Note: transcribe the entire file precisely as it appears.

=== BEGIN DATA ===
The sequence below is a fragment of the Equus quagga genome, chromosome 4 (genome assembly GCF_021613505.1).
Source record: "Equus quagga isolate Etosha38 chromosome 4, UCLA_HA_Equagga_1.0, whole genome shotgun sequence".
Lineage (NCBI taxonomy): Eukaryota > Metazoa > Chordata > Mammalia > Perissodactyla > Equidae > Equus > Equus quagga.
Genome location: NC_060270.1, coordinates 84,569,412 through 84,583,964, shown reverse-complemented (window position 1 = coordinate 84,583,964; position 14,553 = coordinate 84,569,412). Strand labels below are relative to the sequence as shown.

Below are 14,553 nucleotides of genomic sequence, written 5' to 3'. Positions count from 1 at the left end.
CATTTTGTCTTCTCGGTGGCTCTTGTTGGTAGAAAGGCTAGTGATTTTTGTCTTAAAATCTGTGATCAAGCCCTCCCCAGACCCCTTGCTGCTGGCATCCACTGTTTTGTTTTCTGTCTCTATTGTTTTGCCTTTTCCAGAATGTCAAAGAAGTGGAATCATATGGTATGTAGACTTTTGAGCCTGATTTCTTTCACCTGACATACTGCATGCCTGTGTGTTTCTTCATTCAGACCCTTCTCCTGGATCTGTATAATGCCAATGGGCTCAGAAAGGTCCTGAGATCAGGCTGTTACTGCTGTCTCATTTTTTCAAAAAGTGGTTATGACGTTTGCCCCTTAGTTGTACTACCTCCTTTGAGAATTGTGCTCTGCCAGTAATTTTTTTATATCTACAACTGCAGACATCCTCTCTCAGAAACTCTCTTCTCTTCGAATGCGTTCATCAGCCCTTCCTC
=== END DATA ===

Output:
The sequence below is a fragment of the Equus quagga genome, chromosome 4 (genome assembly GCF_021613505.1).
Source record: "Equus quagga isolate Etosha38 chromosome 4, UCLA_HA_Equagga_1.0, whole genome shotgun sequence".
Lineage (NCBI taxonomy): Eukaryota > Metazoa > Chordata > Mammalia > Perissodactyla > Equidae > Equus > Equus quagga.
Genome location: NC_060270.1, coordinates 84,569,412 through 84,583,964, shown reverse-complemented (window position 1 = coordinate 84,583,964; position 14,553 = coordinate 84,569,412). Strand labels below are relative to the sequence as shown.

Below are 14,553 nucleotides of genomic sequence, written 5' to 3'. Positions count from 1 at the left end.
CATTTTGTCTTCTCGGTGGCTCTTGTTGGTAGAAAGGCTAGTGATTTTTGTCTTAAAATCTGTGATCAAGCCCTCCCCAGACCCCTTGCTGCTGGCATCCACTGTTTTGTTTTCTGTCTCTATTGTTTTGCCTTTTCCAGAATGTCAAAGAAGTGGAATCATATGGTATGTAGACTTTTGAGCCTGATTTCTTTCACCTGACATACTGCATGCCTGTGTGTTTCTTCATTCAGACCCTTCTCCTGGATCTGTATAATGCCAATGGGCTCAGAAAGGTCCTGAGATCAGGCTGTTACTGCTGTCTCATTTTTTCAAAAAGTGGTTATGACGTTTGCCCCTTAGTTGTACTACCTCCTTTGAGAATTGTGCTCTGCCAGTAATTTTTTTATATCTACAACTGCAGACATCCTCTCTCAGAAACTCTCTTCTCTTCGAATGCGTTCATCAGCCCTTCCTC